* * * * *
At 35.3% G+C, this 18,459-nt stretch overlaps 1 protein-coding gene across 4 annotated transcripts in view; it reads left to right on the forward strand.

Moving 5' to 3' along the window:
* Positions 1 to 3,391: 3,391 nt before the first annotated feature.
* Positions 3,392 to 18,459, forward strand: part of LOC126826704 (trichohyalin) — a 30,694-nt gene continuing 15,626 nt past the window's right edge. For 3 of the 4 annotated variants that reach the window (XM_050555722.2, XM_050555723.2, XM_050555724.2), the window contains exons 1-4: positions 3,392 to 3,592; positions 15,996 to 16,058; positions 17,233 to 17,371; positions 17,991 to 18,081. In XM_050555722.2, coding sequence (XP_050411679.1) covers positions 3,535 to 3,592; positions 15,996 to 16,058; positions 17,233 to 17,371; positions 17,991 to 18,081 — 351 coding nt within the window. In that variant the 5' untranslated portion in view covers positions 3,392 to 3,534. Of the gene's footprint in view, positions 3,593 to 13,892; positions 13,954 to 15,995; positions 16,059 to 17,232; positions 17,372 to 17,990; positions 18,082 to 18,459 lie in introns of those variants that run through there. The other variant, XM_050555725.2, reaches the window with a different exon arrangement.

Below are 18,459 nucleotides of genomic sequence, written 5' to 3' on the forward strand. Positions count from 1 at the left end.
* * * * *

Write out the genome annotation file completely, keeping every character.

At 35.3% G+C, this 18,459-nt stretch overlaps 1 protein-coding gene across 4 annotated transcripts in view; it reads left to right on the forward strand.

Moving 5' to 3' along the window:
* Positions 1 to 3,391: 3,391 nt before the first annotated feature.
* Positions 3,392 to 18,459, forward strand: part of LOC126826704 (trichohyalin) — a 30,694-nt gene continuing 15,626 nt past the window's right edge. For 3 of the 4 annotated variants that reach the window (XM_050555722.2, XM_050555723.2, XM_050555724.2), the window contains exons 1-4: positions 3,392 to 3,592; positions 15,996 to 16,058; positions 17,233 to 17,371; positions 17,991 to 18,081. In XM_050555722.2, coding sequence (XP_050411679.1) covers positions 3,535 to 3,592; positions 15,996 to 16,058; positions 17,233 to 17,371; positions 17,991 to 18,081 — 351 coding nt within the window. In that variant the 5' untranslated portion in view covers positions 3,392 to 3,534. Of the gene's footprint in view, positions 3,593 to 13,892; positions 13,954 to 15,995; positions 16,059 to 17,232; positions 17,372 to 17,990; positions 18,082 to 18,459 lie in introns of those variants that run through there. The other variant, XM_050555725.2, reaches the window with a different exon arrangement.

Below are 18,459 nucleotides of genomic sequence, written 5' to 3' on the forward strand. Positions count from 1 at the left end.